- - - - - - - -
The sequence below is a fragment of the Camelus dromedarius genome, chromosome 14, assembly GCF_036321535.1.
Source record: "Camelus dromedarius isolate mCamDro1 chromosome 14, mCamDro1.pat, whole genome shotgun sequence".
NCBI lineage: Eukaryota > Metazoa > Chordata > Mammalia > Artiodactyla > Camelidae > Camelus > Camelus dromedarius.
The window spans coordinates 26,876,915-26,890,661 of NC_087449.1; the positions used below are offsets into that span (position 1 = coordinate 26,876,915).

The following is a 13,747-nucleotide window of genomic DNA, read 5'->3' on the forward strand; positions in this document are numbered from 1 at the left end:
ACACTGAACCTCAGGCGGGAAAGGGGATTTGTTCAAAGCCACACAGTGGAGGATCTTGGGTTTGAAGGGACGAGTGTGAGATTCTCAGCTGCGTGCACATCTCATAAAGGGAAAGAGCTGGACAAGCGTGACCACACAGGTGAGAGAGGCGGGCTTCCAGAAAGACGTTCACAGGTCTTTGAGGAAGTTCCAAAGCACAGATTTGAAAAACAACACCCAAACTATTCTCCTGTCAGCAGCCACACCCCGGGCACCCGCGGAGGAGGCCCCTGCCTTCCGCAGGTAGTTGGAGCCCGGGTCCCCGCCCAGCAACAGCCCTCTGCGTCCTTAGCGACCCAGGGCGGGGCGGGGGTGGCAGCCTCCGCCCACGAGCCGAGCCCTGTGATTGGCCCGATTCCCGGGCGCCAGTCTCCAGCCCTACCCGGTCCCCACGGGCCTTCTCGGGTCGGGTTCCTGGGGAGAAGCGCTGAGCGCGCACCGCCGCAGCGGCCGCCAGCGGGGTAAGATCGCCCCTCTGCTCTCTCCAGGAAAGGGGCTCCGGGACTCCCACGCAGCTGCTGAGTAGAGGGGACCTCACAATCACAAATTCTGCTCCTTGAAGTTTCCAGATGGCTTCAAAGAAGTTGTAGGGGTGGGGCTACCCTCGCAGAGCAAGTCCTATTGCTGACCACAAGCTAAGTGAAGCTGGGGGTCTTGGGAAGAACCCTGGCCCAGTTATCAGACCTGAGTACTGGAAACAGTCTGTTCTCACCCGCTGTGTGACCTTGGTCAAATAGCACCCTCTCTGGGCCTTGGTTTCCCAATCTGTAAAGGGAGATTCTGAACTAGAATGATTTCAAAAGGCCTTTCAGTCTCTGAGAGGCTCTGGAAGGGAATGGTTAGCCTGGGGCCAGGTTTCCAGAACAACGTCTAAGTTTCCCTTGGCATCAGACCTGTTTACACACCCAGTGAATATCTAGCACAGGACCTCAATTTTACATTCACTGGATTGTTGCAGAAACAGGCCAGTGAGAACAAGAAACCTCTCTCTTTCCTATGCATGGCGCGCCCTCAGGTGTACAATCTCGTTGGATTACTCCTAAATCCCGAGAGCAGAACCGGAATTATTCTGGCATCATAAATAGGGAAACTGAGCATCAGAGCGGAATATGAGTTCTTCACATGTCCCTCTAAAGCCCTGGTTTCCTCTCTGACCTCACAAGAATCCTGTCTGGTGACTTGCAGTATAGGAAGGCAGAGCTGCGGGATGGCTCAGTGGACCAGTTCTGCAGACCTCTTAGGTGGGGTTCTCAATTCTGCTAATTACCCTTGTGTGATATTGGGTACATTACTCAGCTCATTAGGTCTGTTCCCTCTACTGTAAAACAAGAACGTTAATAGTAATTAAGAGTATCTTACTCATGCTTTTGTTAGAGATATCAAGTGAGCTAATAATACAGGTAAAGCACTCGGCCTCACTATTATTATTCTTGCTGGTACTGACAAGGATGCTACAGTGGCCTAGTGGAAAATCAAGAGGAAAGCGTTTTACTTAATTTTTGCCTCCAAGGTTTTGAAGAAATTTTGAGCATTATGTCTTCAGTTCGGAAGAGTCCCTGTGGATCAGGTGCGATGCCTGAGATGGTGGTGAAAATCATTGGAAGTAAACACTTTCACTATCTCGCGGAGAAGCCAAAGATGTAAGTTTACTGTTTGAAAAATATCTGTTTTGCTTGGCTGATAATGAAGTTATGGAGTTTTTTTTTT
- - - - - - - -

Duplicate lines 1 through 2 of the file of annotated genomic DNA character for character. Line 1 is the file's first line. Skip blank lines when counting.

The sequence below is a fragment of the Camelus dromedarius genome, chromosome 14, assembly GCF_036321535.1.
Source record: "Camelus dromedarius isolate mCamDro1 chromosome 14, mCamDro1.pat, whole genome shotgun sequence".